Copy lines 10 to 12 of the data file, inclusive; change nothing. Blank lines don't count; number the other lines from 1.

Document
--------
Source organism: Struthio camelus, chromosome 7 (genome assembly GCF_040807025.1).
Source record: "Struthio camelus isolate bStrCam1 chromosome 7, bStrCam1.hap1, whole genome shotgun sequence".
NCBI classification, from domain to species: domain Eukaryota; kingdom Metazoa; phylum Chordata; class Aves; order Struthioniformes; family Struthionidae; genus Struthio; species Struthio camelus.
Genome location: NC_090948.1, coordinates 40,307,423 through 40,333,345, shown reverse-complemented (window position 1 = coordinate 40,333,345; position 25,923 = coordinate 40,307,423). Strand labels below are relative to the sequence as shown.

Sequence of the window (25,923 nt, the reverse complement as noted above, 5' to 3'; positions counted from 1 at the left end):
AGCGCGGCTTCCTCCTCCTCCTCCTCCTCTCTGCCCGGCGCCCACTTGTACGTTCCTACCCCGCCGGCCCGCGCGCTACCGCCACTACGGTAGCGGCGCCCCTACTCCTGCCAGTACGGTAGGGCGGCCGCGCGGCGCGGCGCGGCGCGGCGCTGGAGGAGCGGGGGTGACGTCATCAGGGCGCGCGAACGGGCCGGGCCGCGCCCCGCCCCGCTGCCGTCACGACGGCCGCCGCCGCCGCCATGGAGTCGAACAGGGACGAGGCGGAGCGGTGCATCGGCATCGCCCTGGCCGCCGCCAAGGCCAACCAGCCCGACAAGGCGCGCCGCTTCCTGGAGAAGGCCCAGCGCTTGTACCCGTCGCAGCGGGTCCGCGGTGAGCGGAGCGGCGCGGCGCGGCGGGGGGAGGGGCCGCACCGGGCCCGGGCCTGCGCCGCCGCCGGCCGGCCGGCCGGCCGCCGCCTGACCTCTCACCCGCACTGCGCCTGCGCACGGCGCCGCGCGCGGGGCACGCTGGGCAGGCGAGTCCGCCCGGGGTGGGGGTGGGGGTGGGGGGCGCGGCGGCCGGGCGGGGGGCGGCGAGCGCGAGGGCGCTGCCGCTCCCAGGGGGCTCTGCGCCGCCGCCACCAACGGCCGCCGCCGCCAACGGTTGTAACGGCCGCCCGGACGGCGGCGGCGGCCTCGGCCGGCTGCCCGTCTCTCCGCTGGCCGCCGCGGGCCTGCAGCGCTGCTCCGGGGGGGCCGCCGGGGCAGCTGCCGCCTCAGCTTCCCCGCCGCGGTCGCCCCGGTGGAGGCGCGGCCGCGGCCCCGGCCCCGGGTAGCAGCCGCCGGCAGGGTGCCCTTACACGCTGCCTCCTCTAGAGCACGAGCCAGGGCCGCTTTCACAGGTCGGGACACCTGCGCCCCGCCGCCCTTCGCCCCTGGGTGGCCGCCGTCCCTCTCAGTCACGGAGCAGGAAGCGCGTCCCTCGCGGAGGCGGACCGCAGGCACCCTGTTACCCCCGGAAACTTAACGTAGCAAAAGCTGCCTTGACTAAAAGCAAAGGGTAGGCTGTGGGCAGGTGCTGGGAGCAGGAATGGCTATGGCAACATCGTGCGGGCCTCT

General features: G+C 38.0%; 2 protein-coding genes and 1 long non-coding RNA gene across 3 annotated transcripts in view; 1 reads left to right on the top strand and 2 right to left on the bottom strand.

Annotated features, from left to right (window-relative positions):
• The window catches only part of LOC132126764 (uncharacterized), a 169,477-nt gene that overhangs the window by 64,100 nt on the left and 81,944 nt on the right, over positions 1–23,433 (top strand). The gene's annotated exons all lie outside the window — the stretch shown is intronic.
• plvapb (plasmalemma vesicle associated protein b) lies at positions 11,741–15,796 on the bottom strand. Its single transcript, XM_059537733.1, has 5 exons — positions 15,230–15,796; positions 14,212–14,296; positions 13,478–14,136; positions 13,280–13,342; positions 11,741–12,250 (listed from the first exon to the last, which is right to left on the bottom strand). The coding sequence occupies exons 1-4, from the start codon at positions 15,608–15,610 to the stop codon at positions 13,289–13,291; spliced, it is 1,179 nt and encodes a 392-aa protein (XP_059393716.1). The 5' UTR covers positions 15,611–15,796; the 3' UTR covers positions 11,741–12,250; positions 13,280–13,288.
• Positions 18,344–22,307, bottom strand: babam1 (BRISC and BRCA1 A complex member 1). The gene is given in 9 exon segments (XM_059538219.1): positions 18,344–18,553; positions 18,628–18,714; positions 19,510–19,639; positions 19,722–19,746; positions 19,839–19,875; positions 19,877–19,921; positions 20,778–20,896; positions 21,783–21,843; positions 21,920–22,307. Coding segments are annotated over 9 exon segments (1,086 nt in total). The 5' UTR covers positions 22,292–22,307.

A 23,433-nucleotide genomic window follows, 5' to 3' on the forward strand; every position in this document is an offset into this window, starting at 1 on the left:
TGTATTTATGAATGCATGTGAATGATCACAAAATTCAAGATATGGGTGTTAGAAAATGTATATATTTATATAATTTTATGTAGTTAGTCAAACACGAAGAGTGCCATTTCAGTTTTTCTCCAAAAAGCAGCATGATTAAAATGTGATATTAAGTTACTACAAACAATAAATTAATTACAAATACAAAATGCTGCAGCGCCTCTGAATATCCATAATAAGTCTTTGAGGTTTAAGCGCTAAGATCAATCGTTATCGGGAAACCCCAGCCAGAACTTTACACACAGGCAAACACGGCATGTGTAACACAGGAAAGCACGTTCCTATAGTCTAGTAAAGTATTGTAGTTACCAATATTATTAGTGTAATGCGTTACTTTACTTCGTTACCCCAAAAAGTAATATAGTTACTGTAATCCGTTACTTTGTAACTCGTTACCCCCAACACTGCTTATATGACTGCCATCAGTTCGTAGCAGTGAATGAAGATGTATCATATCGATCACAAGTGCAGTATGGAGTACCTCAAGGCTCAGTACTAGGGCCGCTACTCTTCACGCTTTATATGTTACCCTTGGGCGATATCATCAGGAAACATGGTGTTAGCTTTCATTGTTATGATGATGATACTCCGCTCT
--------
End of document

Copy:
• plvapb (plasmalemma vesicle associated protein b) lies at positions 11,741–15,796 on the bottom strand. Its single transcript, XM_059537733.1, has 5 exons — positions 15,230–15,796; positions 14,212–14,296; positions 13,478–14,136; positions 13,280–13,342; positions 11,741–12,250 (listed from the first exon to the last, which is right to left on the bottom strand). The coding sequence occupies exons 1-4, from the start codon at positions 15,608–15,610 to the stop codon at positions 13,289–13,291; spliced, it is 1,179 nt and encodes a 392-aa protein (XP_059393716.1). The 5' UTR covers positions 15,611–15,796; the 3' UTR covers positions 11,741–12,250; positions 13,280–13,288.
• Positions 18,344–22,307, bottom strand: babam1 (BRISC and BRCA1 A complex member 1). The gene is given in 9 exon segments (XM_059538219.1): positions 18,344–18,553; positions 18,628–18,714; positions 19,510–19,639; positions 19,722–19,746; positions 19,839–19,875; positions 19,877–19,921; positions 20,778–20,896; positions 21,783–21,843; positions 21,920–22,307. Coding segments are annotated over 9 exon segments (1,086 nt in total). The 5' UTR covers positions 22,292–22,307.

A 23,433-nucleotide genomic window follows, 5' to 3' on the forward strand; every position in this document is an offset into this window, starting at 1 on the left: